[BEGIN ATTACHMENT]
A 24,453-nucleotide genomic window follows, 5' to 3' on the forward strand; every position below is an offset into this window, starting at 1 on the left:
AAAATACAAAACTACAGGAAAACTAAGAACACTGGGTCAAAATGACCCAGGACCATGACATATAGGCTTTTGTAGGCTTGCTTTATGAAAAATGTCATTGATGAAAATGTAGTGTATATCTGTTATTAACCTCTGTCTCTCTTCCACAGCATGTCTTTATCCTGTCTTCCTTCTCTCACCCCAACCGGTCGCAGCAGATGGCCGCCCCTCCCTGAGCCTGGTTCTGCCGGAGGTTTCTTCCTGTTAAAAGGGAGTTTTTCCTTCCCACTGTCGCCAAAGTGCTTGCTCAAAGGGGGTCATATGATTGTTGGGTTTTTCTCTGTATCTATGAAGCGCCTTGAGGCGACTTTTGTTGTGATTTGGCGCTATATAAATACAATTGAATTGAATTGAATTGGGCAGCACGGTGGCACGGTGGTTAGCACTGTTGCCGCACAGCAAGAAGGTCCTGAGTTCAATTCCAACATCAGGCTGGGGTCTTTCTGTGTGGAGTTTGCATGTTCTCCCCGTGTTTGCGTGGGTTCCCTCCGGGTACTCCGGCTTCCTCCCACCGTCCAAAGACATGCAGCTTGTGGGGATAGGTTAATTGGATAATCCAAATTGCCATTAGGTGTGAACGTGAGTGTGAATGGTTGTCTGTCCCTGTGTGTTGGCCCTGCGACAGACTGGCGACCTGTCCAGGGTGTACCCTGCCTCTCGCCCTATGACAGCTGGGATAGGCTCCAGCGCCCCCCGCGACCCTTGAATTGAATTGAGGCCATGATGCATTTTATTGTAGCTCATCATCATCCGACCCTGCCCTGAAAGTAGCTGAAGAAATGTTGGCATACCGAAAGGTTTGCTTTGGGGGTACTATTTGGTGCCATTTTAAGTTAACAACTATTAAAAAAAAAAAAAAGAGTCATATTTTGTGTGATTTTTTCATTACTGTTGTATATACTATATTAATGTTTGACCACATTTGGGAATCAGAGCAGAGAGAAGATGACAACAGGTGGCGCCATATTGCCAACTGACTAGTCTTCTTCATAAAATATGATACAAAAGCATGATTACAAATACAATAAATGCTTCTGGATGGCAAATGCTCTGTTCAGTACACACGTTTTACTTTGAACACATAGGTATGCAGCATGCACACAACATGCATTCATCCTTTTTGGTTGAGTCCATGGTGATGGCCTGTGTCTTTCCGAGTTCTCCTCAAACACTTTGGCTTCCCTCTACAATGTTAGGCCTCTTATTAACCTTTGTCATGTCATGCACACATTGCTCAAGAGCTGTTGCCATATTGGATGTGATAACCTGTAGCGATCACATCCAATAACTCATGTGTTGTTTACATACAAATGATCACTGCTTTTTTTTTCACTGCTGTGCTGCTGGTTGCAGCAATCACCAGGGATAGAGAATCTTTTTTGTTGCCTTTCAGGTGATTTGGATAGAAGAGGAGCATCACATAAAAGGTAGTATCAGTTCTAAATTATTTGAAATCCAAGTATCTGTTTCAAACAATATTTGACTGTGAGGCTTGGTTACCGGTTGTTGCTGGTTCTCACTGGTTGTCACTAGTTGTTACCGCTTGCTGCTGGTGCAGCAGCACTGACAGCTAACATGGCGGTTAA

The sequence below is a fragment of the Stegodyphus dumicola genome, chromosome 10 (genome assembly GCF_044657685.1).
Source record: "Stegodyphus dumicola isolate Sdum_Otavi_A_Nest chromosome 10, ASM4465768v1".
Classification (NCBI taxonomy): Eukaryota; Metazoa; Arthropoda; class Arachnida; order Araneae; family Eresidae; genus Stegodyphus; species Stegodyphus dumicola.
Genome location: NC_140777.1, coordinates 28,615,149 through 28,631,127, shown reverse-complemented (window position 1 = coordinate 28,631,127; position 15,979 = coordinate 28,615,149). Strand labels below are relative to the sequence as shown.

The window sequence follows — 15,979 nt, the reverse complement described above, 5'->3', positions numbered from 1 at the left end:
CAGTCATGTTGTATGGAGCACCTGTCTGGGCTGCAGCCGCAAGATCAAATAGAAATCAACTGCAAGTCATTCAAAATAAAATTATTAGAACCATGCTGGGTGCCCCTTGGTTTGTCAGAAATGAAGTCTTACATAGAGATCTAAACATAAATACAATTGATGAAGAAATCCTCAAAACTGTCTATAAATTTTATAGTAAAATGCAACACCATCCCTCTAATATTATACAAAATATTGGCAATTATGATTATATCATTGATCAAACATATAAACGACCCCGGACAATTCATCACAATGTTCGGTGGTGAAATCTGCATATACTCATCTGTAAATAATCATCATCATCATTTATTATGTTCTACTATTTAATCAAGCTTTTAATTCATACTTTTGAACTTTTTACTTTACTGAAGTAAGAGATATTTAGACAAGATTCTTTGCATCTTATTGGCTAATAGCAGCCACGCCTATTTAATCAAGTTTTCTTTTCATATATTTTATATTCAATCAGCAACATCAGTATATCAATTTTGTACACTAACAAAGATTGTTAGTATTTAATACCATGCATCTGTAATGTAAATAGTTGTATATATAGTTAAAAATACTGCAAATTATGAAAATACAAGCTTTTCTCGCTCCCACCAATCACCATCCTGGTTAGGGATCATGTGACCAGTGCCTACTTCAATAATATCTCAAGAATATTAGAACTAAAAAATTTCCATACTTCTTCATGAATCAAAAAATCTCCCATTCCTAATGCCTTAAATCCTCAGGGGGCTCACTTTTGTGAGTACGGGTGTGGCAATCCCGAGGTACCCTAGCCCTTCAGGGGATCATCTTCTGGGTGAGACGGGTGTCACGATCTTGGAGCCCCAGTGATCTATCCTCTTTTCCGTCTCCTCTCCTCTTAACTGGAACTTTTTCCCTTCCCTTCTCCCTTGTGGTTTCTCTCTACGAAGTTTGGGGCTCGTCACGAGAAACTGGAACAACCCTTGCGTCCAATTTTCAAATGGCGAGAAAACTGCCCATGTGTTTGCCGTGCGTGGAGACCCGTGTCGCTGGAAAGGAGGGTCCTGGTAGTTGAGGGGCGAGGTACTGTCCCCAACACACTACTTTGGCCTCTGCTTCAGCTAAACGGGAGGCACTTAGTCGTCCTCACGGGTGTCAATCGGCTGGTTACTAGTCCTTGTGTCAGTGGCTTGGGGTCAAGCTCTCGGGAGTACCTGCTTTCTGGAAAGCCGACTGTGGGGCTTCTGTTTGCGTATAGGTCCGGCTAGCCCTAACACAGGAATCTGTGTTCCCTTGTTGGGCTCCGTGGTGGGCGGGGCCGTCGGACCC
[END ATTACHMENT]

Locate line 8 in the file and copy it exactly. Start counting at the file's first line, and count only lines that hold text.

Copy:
CAGTCATGTTGTATGGAGCACCTGTCTGGGCTGCAGCCGCAAGATCAAATAGAAATCAACTGCAAGTCATTCAAAATAAAATTATTAGAACCATGCTGGGTGCCCCTTGGTTTGTCAGAAATGAAGTCTTACATAGAGATCTAAACATAAATACAATTGATGAAGAAATCCTCAAAACTGTCTATAAATTTTATAGTAAAATGCAACACCATCCCTCTAATATTATACAAAATATTGGCAATTATGATTATATCATTGATCAAACATATAAACGACCCCGGACAATTCATCACAATGTTCGGTGGTGAAATCTGCATATACTCATCTGTAAATAATCATCATCATCATTTATTATGTTCTACTATTTAATCAAGCTTTTAATTCATACTTTTGAACTTTTTACTTTACTGAAGTAAGAGATATTTAGACAAGATTCTTTGCATCTTATTGGCTAATAGCAGCCACGCCTATTTAATCAAGTTTTCTTTTCATATATTTTATATTCAATCAGCAACATCAGTATATCAATTTTGTACACTAACAAAGATTGTTAGTATTTAATACCATGCATCTGTAATGTAAATAGTTGTATATATAGTTAAAAATACTGCAAATTATGAAAATACAAGCTTTTCTCGCTCCCACCAATCACCATCCTGGTTAGGGATCATGTGACCAGTGCCTACTTCAATAATATCTCAAGAATATTAGAACTAAAAAATTTCCATACTTCTTCATGAATCAAAAAATCTCCCATTCCTAATGCCTTAAATCCTCAGGGGGCTCACTTTTGTGAGTACGGGTGTGGCAATCCCGAGGTACCCTAGCCCTTCAGGGGATCATCTTCTGGGTGAGACGGGTGTCACGATCTTGGAGCCCCAGTGATCTATCCTCTTTTCCGTCTCCTCTCCTCTTAACTGGAACTTTTTCCCTTCCCTTCTCCCTTGTGGTTTCTCTCTACGAAGTTTGGGGCTCGTCACGAGAAACTGGAACAACCCTTGCGTCCAATTTTCAAATGGCGAGAAAACTGCCCATGTGTTTGCCGTGCGTGGAGACCCGTGTCGCTGGAAAGGAGGGTCCTGGTAGTTGAGGGGCGAGGTACTGTCCCCAACACACTACTTTGGCCTCTGCTTCAGCTAAACGGGAGGCACTTAGTCGTCCTCACGGGTGTCAATCGGCTGGTTACTAGTCCTTGTGTCAGTGGCTTGGGGTCAAGCTCTCGGGAGTACCTGCTTTCTGGAAAGCCGACTGTGGGGCTTCTGTTTGCGTATAGGTCCGGCTAGCCCTAACACAGGAATCTGTGTTCCCTTGTTGGGCTCCGTGGTGGGCGGGGCCGTCGGACCC